The Chicago personal injury attorneys at Passen & Powell are becoming increasingly concerned by the practice of huffing, and the apparent ignorance of this practice in the adult professionals charged with ensuring the safety of our children and teens. “Huffing,” or the use of inhalants to get high, is one of the most popular drugs for teen users, and one of the most widely abused. In fact, only the use of alcohol and marijuana exceed huffing in American teens. Huffing is also among the more dangerous forms of drug abuse. Huffing can and does cause permanent brain injury or death after only a single use.
Although there has not yet been a comprehensive study of the number of deaths from huffing, The National Inhalant Prevention Coalition, a group dedicated to educating the public about the dangers of huffing, receives about 150 calls a year from parents whose children have died. In addition to these deaths, many teens who huff suffer lesser, but still serious, effects, including mild to severe brain injury.
Part of the danger of huffing is the ready availability of the inhalants – teens who might balk at the challenge or legal implications of obtaining marijuana or other illicit drugs do not have the same qualms about purchasing air freshener, spray paint, computer cleaner, shoe polish, gasoline, or propane. Some teens even attempt to huff the chemicals used to foam whipped cream by releasing the chemical from the can. Adding to the problem, teens who huff will usually not test positive on a drug test, as these tests only look for illegal substances, and cannot detect the misuse of legal substances.
This issue has been brought into focus in Chicago this week by the tragic death of Aaron Hunt, an area teenager. Aaron died after huffing propane. He was only 18, in his senior year at McHenry West High School. He is described as a charming young man who played football and video games and dreamed of being a mechanic like his father.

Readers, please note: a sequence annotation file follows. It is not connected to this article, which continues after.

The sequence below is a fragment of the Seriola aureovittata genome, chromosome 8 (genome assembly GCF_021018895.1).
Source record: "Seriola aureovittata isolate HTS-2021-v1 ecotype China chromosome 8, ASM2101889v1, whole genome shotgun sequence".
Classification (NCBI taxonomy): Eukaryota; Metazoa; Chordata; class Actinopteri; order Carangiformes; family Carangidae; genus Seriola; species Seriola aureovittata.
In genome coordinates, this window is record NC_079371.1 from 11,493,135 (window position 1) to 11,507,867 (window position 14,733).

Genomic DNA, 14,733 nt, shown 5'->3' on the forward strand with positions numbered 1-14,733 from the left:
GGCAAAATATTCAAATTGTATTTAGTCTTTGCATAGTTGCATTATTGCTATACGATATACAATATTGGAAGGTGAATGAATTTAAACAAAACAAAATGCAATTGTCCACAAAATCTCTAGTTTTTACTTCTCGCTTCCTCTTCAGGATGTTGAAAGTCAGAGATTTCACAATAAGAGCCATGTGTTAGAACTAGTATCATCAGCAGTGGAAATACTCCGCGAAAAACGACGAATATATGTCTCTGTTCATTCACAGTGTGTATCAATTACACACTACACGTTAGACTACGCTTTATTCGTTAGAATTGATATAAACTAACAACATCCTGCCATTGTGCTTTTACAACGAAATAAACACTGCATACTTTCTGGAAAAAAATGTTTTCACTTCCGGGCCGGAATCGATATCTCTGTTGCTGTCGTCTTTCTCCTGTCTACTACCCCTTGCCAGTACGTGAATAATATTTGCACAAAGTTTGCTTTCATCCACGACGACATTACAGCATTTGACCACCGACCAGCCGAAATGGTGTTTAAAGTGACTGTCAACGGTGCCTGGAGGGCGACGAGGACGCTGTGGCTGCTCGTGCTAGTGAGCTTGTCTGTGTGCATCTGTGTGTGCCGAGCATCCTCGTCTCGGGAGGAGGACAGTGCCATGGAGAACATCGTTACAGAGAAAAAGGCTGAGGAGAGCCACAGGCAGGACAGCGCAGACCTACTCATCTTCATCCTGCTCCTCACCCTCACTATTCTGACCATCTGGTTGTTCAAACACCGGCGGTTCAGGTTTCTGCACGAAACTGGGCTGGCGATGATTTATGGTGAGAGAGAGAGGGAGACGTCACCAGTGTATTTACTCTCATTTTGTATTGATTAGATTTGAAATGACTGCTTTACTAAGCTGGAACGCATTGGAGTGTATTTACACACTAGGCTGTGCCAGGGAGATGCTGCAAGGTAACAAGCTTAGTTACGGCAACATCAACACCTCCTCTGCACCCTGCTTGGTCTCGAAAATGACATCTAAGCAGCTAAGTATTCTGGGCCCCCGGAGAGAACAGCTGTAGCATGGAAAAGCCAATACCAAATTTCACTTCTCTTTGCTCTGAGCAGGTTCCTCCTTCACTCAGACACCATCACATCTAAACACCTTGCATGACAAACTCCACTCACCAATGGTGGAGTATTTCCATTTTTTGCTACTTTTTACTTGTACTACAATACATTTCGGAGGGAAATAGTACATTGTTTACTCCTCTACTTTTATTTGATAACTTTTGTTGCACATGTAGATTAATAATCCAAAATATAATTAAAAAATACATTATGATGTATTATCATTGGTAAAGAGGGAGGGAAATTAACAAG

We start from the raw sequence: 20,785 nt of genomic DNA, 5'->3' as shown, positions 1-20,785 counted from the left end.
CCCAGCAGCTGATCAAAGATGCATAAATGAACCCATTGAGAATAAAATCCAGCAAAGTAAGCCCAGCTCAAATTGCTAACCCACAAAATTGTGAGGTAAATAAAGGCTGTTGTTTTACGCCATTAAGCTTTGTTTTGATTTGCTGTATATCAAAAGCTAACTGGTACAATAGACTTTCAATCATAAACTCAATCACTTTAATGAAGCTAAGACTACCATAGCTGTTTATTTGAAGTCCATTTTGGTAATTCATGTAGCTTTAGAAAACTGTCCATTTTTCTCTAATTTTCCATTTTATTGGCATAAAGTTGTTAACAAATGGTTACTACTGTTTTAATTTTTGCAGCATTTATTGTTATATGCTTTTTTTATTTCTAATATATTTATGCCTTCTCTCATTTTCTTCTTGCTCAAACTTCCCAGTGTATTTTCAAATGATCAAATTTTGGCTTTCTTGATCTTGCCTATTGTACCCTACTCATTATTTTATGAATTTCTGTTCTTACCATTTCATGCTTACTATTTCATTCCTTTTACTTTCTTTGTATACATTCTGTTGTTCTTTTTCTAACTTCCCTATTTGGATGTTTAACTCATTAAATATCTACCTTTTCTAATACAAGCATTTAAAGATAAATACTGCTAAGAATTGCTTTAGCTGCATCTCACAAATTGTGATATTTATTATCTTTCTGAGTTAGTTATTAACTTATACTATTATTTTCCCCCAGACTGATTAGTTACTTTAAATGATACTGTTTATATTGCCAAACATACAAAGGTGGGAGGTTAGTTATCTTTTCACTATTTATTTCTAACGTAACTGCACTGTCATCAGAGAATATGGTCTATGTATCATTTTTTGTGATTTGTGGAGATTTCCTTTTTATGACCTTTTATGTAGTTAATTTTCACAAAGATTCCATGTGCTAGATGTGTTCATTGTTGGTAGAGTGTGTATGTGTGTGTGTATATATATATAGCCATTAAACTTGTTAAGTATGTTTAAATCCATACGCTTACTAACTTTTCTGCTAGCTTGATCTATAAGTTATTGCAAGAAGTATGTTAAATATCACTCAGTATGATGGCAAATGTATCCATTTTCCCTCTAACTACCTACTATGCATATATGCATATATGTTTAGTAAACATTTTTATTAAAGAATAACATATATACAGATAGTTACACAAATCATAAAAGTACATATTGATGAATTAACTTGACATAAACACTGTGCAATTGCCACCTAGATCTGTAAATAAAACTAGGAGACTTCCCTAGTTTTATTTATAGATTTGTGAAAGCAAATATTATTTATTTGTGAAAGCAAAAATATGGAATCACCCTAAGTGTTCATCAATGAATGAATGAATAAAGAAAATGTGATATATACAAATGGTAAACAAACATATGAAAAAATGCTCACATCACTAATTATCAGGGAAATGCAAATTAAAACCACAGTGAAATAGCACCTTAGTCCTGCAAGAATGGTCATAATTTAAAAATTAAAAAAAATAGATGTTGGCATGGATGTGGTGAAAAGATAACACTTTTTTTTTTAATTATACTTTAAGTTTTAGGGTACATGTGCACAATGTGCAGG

In spite of the prevalence and dangers of huffing, many parents are oblivious to the practice and the risk, and the warning signs that their children may be using inhalants. The National Inhalant Prevention Coalition notes that parents who talk to their kids about risky behavior, including drug use, often fail to warn their children about huffing.
Unfortunately, this oblivion also extends to the professionals tasked with preventing and treating drug abuse in the teen population. Unless these professionals wake up to the dangers and signs of huffing, there will be more deaths and injuries. Aaron Hunt himself, who had been caught smoking marijuana, was enrolled in counseling and drug education classes at the time of his death. Yet these trained professionals failed to notice or respond to the classic warning signs of huffing. Only an investigation can reveal whether these professionals’ mistake amounts to negligence in Hunt’s case, and thus whether this is a case of wrongful death. But the failure to recognize warning signs in a child who was known to be at risk for drug abuse is shocking in the least.
Hunt’s parents reported that for several weeks before his death, they noticed several of these signs. The teen was rapidly losing a great deal of weight, and seemed listless when he was normally vibrant. Rapid weight loss and personality change are important warnings that should never be ignored. Other warning signs include deteriorating memory, chemical smells on a child’s breath and chemicals in a child’s room or belongings. It is tragic that the professionals tasked with ensuring Aaron’s safety ignored these signs.
Further, product manufacturers and distributors of products that are known to be misused in such a deadly way should include adequate warnings of such misuse.
In situations where professional ignorance amounts to negligence or product liability, an experienced Chicago wrongful death attorney can help the victim’s family members seek justice. Sadly, at times only a lawsuit against some of its members can force an industry as a whole to sit up and take notice, and make the changes required to prevent further death and injury.
With studies showing that 8% of eighth graders and 6% of high school sophomores report having huffed in the past year, parents and professionals simply cannot afford to continue in their ignorance. The personal injury lawyers at Passen & Powell urge counselors and educators of teens, particularly drug counselors, to wake up to the dangers and warning signs of huffing before further damage is done. As Hunt’s father said, “People don’t need to die this way.”
For a free consultation with an experienced Chicago personal injury lawyer at Passen & Powell, call us at (312) 527-4500.